Much of 2008 was marked by a speculation about which big company was to fail next! After the Bear Sterns rescue, people started guessing who was next to disappear - through failure or takeover. Citi, UBS, AIG, Lehman, Merrill were all in the fray. Finally Lehman went bankrupt and Merrill was acquired while the rest survived to see another day. As the fears of a catastrophic global meltdown receded, a certain optimism justifiably took root amongst investors. Not too long though! As Euro area problems boiled over through the PIIGS and a few others, a new specter has started to hang over the global economy - sovereign defaults.
In short sovereign defaults are failures of a government to repay its debt obligations. It is not new to the modern global economy. Argentina defaulted in the 90s, several smaller countries defaulted through second half of 20th century and so on. However it is probably the first time since second world war that some of the developed economies are the candidates for default - in this case most notably Greece and Portugal and to a lesser extent Spain, Italy and Ireland.
Sovereign defaults are imminent when the government of a country runs into debt trap - a state of affairs when one needs to keep borrowing ever increasing debts to simply keep repaying the earlier ones. The obvious reason this starts to happen is because the governments in question spend more than they earn - leading to budget deficits. But then that is the modus operandi of most governments in the present world. Why the sudden change of fortunes? The problems arise when the deficits grow too large for the government's current and expected income as well as when the interest payments go up as the investors in that government's debt start demanding a higher interest rate on their lending. Unfortunately most often these two trends coincide. Investors start to get wary of spendthrift governments - especially those with economies growing slowly or not at all. The increase interest payments on the debt then pushes these governments to start borrowing more, which further unnerves the investors and the cycle continues. Often it is broken in its early stages by belt tightening by government thereby reducing actual deficits as well as by creating more faith amongst investors - thus reducing interest payments on further borrowings.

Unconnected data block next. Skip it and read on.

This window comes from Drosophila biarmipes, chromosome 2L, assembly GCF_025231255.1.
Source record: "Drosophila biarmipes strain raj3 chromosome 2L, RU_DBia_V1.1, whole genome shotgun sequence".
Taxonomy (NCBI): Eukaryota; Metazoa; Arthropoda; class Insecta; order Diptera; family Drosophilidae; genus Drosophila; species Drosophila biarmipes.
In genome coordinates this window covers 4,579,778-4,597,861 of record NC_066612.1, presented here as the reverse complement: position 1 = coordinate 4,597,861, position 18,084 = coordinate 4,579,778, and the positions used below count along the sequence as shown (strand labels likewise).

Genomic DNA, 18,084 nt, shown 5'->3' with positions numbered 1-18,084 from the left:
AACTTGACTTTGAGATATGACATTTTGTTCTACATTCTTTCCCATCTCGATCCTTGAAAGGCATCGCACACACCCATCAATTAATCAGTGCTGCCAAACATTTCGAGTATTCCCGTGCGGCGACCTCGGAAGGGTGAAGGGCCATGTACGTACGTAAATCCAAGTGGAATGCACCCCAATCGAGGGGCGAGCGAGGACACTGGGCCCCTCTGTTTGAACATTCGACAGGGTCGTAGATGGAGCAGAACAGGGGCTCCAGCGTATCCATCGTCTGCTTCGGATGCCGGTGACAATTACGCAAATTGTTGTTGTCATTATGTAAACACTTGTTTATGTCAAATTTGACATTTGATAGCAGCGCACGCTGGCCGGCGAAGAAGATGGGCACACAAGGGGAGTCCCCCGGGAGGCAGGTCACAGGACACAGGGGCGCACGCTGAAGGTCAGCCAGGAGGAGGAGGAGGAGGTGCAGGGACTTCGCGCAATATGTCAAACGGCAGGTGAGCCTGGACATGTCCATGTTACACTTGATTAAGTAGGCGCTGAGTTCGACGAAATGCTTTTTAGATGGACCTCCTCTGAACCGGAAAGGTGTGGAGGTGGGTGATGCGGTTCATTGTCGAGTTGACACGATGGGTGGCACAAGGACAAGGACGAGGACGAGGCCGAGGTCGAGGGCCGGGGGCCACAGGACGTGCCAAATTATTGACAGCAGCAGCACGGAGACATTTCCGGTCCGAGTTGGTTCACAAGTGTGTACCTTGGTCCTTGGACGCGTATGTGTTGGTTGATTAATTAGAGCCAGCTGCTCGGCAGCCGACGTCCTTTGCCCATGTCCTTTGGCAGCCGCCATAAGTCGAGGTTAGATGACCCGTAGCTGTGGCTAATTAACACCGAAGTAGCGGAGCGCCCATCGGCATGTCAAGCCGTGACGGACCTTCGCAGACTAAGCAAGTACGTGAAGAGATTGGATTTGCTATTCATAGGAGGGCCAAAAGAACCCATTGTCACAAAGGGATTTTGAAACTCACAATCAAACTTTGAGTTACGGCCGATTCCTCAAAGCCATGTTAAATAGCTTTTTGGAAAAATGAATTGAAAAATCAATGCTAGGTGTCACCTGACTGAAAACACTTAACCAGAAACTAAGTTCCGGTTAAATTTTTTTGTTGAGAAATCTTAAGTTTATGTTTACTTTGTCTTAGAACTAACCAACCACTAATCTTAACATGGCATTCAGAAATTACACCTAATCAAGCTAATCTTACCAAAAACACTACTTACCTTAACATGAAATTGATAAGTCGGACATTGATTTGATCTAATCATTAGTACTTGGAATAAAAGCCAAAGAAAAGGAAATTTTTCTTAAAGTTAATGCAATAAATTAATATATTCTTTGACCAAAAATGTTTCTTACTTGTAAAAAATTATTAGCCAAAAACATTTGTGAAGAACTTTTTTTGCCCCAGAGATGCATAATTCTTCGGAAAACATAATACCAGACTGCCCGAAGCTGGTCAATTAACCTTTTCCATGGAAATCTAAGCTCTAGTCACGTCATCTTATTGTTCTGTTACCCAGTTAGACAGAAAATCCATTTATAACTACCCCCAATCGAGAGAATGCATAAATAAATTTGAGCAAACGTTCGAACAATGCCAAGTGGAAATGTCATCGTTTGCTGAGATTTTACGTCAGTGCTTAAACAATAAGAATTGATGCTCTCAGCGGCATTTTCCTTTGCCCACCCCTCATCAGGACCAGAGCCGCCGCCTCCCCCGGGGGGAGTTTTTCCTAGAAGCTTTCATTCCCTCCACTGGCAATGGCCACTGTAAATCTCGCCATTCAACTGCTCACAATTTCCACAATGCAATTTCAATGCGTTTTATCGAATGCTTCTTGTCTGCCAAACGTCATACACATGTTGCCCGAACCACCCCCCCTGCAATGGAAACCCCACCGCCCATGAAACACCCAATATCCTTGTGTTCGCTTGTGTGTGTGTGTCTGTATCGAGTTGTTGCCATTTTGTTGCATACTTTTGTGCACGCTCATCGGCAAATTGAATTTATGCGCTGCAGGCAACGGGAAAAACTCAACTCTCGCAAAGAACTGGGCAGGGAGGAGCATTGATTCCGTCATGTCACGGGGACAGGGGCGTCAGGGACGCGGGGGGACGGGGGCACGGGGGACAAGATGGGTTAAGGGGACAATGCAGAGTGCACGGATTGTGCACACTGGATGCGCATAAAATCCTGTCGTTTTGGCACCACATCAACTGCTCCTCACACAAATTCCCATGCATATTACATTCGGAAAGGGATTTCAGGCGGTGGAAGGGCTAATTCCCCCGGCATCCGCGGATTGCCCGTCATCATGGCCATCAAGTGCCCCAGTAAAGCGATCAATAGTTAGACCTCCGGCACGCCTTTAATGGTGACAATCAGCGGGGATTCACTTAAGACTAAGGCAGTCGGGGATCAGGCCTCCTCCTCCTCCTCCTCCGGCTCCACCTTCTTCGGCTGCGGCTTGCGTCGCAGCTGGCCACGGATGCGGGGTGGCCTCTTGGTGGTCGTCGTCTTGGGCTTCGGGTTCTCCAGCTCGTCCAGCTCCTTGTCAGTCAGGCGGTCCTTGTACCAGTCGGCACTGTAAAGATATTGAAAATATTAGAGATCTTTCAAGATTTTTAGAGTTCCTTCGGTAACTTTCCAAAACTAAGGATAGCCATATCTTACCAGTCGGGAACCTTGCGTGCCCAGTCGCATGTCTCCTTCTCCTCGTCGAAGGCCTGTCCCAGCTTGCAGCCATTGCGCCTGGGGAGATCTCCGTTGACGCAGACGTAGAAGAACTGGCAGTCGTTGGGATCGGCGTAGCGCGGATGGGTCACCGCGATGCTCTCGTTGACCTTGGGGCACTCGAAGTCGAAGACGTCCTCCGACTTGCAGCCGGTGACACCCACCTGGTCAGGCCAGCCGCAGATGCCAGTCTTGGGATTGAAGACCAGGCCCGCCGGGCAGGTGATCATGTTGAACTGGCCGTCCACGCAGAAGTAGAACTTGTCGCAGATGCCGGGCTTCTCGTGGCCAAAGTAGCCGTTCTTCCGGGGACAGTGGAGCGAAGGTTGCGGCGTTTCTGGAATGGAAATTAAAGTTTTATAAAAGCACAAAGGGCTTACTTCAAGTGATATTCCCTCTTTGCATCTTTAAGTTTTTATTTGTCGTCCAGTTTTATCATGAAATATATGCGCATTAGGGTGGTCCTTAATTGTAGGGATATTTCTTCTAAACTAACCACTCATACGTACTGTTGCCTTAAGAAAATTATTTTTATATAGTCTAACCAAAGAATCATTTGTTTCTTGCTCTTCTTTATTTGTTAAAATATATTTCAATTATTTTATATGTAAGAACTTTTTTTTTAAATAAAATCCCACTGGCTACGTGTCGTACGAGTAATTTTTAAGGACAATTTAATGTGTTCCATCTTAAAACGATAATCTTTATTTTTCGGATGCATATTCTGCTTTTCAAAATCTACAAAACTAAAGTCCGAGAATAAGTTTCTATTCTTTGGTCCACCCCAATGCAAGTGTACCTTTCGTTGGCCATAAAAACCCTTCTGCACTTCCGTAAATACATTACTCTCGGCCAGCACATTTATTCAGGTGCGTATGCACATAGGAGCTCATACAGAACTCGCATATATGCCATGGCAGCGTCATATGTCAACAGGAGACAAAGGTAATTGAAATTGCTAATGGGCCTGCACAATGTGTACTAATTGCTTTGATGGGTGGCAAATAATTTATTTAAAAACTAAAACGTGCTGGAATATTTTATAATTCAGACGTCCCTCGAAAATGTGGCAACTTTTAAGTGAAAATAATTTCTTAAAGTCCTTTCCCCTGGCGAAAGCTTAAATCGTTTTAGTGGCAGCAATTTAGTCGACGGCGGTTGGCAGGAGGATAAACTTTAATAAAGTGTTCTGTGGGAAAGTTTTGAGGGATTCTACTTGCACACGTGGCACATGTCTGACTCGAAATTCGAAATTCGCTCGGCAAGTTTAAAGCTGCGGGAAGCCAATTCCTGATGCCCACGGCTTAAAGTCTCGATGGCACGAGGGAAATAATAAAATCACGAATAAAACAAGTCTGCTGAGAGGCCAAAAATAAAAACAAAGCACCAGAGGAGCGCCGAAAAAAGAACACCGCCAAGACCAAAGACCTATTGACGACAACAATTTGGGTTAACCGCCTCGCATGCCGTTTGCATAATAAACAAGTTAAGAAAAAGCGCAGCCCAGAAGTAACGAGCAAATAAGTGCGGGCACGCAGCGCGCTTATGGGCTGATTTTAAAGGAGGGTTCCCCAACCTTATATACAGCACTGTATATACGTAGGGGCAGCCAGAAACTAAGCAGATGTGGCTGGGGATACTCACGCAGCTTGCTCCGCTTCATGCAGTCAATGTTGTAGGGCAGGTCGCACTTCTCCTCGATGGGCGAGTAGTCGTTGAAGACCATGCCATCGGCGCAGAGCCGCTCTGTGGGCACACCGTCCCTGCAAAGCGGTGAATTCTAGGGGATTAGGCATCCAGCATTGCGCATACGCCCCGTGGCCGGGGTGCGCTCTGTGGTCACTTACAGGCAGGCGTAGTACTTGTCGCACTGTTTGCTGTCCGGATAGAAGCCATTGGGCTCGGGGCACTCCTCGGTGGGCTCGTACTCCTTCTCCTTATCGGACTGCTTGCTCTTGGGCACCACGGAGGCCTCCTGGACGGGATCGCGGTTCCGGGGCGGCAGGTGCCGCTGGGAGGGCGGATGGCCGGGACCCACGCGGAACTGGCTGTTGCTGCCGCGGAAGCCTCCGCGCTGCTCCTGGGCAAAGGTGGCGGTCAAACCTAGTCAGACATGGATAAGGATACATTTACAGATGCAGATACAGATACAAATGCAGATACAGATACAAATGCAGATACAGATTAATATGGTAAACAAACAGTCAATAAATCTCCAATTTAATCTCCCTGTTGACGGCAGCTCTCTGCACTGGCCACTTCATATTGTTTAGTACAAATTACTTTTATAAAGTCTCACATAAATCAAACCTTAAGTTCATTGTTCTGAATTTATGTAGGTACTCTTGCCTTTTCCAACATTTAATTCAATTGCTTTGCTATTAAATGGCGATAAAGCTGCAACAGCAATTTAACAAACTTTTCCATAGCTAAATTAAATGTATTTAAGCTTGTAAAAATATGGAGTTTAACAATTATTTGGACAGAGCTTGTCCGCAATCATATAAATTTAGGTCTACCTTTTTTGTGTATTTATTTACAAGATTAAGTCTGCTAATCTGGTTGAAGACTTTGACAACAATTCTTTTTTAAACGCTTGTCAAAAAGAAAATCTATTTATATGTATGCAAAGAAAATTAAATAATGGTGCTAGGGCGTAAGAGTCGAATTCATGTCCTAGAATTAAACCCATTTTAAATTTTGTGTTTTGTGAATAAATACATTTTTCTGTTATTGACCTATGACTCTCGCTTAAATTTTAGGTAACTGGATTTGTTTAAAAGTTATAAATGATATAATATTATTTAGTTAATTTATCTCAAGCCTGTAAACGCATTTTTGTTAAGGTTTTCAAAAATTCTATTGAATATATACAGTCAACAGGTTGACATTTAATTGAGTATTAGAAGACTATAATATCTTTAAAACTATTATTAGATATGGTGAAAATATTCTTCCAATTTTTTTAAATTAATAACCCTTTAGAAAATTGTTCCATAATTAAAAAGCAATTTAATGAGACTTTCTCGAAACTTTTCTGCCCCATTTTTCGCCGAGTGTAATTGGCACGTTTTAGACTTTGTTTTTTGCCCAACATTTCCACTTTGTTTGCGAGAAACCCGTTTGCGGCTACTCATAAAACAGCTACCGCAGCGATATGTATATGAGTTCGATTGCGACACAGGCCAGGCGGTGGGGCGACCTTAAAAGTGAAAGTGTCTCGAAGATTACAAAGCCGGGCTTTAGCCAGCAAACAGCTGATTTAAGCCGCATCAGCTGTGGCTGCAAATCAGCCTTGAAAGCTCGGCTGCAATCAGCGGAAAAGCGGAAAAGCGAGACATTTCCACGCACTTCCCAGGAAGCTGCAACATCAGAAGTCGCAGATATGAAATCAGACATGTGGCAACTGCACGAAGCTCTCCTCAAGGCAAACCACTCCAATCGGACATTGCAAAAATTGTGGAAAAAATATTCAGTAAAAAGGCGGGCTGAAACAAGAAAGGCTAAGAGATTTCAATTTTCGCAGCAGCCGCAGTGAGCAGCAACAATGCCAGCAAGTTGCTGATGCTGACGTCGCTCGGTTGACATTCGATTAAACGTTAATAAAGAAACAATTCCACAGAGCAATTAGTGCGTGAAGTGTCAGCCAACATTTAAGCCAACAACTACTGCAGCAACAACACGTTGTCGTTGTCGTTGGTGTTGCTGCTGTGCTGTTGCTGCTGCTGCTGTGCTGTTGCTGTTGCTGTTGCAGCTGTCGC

Will Greece default? Will any of the other PIIGS default? The likelihood of Greece defaulting is low but not insignificant. The likelihood of any others defaulting is indeed quite low. Greece is a much more classic case than the rest, of a government spending too much for its own good with the hope that the buoyant global economy of the pre-2007 era would keep its problems under control. Thus the crisis hit it the hardest. The others are better managed in comparison - though no models of austerity!
While the world worries about the spendthrift governments in southern Europe, there are voices of concern over a frugal Germany as well! It might almost sound contradictory to see experts crow over over-spending and under-spending at the same time for countries in the same monetary union. There is some merit to it, but there are deeper questions raised about the structure of global economy in the process. The rabit-hole may indeed go much deeper, but more on that later!